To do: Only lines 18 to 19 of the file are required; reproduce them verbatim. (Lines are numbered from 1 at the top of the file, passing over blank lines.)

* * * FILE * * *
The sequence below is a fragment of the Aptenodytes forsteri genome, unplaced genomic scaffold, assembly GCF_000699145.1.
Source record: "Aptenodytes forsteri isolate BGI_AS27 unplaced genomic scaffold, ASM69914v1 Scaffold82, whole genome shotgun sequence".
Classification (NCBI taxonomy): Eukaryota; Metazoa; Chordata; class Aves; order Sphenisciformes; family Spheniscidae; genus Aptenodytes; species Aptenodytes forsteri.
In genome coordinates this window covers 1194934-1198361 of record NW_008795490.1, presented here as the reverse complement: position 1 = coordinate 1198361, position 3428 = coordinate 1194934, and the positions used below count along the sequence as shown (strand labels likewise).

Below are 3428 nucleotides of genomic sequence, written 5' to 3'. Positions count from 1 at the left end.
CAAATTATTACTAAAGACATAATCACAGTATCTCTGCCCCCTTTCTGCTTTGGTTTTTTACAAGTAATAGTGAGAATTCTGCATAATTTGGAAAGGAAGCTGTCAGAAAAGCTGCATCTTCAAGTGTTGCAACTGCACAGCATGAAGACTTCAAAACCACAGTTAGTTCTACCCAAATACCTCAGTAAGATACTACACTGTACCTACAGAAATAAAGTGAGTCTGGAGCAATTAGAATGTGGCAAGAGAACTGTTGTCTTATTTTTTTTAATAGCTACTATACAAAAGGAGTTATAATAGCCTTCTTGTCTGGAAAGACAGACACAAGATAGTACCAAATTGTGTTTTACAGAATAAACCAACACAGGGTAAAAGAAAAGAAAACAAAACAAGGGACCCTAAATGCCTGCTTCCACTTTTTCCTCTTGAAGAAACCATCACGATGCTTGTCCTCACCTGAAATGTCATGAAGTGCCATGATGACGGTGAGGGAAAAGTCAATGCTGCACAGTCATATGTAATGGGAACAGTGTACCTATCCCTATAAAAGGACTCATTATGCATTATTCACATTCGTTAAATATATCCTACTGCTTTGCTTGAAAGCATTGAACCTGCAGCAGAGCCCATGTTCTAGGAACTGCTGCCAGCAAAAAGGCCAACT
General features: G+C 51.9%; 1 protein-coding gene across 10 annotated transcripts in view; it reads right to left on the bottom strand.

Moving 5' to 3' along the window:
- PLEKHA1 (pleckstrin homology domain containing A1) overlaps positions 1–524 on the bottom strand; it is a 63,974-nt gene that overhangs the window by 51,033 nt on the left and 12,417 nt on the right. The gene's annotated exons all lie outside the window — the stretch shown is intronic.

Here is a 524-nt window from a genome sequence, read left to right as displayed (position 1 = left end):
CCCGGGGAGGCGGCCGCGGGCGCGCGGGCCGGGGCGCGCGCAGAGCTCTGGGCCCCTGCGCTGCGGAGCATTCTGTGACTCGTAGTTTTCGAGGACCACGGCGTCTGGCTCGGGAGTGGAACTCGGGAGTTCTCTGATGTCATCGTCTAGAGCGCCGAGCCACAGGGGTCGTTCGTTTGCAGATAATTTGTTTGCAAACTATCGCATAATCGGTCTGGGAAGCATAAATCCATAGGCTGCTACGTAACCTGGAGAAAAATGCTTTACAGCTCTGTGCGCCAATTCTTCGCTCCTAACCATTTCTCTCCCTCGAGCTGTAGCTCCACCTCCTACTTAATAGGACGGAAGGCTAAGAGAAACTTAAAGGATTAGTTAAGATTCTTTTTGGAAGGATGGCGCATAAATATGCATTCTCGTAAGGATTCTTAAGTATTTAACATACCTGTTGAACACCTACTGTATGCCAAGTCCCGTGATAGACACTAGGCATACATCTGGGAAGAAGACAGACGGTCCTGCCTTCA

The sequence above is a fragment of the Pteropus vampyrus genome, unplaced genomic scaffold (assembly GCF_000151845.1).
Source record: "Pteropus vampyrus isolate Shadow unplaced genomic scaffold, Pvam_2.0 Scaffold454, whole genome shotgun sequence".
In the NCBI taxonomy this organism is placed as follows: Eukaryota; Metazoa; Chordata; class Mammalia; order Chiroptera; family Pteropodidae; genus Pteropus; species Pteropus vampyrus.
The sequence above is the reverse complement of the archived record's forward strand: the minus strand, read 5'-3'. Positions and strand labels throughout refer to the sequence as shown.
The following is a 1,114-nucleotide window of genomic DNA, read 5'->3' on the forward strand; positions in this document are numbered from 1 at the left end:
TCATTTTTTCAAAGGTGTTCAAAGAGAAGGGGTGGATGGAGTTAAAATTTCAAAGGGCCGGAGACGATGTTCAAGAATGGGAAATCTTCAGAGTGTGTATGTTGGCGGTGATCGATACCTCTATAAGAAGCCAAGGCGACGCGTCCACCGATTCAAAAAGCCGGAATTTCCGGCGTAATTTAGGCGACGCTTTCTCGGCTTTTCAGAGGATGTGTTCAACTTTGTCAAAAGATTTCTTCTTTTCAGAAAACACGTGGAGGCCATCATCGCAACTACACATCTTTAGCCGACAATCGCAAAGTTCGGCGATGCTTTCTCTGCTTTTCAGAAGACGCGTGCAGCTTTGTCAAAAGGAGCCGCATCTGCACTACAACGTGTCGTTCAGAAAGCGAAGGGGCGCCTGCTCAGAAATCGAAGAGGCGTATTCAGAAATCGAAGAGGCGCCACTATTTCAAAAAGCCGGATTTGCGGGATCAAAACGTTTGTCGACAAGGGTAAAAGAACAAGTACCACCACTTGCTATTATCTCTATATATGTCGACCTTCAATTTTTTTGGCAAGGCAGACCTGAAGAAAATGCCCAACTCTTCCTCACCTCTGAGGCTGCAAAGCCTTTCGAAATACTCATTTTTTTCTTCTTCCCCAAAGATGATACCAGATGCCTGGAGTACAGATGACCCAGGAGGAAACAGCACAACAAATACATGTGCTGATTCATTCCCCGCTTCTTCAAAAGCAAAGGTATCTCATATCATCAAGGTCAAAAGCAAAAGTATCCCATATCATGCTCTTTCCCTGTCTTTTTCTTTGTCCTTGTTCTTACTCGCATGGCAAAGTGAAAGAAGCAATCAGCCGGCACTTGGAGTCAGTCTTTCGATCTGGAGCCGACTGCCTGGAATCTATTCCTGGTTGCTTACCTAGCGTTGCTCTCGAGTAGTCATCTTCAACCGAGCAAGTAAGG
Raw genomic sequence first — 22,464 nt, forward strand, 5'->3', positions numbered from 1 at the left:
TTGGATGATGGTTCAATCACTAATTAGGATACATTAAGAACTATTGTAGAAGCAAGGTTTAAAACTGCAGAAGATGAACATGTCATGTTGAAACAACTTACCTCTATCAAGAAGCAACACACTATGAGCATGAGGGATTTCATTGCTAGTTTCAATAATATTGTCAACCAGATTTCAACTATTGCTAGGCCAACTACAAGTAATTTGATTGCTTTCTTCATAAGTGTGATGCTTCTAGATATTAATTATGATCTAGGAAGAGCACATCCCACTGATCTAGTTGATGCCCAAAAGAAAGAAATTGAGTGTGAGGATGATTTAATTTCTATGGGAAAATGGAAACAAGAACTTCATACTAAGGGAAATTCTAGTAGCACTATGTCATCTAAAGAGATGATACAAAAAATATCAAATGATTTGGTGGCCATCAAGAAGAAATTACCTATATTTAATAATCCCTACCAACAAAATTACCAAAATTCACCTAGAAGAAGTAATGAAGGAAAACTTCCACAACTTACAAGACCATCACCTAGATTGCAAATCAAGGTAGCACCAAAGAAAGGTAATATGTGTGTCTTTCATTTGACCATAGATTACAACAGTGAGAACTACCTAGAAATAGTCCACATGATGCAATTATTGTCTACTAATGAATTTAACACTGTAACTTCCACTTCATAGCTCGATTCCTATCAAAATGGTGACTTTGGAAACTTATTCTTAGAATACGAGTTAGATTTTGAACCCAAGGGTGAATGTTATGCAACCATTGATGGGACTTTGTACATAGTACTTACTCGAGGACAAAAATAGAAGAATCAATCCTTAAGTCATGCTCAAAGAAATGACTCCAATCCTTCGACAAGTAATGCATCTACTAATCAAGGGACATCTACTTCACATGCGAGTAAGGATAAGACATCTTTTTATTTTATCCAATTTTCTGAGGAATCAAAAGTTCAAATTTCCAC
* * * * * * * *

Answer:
Raw genomic sequence first — 22,464 nt, forward strand, 5'->3', positions numbered from 1 at the left:
TTGGATGATGGTTCAATCACTAATTAGGATACATTAAGAACTATTGTAGAAGCAAGGTTTAAAACTGCAGAAGATGAACATGTCATGTTGAAACAACTTACCTCTATCAAGAAGCAACACACTATGAGCATGAGGGATTTCATTGCTAGTTTCAATAATATTGTCAACCAGATTTCAACTATTGCTAGGCCAACTACAAGTAATTTGATTGCTTTCTTCATAAGTGTGATGCTTCTAGATATTAATTATGATCTAGGAAGAGCACATCCCACTGATCTAGTTGATGCCCAAAAGAAAGAAATTGAGTGTGAGGATGATTTAATTTCTATGGGAAAATGGAAACAAGAACTTCATACTAAGGGAAATTCTAGTAGCACTATGTCATCTAAAGAGATGATACAAAAAATATCAAATGATTTGGTGGCCATCAAGAAGAAATTACCTATATTTAATAATCCCTACCAACAAAATTACCAAAATTCACCTAGAAGAAGTAATGAAGGAAAACTTCCACAACTTACAAGACCATCACCTAGATTGCAAATCAAGGTAGCACCAAAGAAAGGTAATATGTGTGTCTTTCATTTGACCATAGATTACAACAGTGAGAACTACCTAGAAATAGTCCACATGATGCAATTATTGTCTACTAATGAATTTAACACTGTAACTTCCACTTCATAGCTCGATTCCTATCAAAATGGTGACTTTGGAAACTTATTCTTAGAATACGAGTTAGATTTTGAACCCAAGGGTGAATGTTATGCAACCATTGATGGGACTTTGTACATAGTACTTACTCGAGGACAAAAATAGAAGAATCAATCCTTAAGTCATGCTCAAAGAAATGACTCCAATCCTTCGACAAGTAATGCATCTACTAATCAAGGGACATCTACTTCACATGCGAGTAAGGATAAGACATCTTTTTATTTTATCCAATTTTCTGAGGAATCAAAAGTTCAAATTTCCAC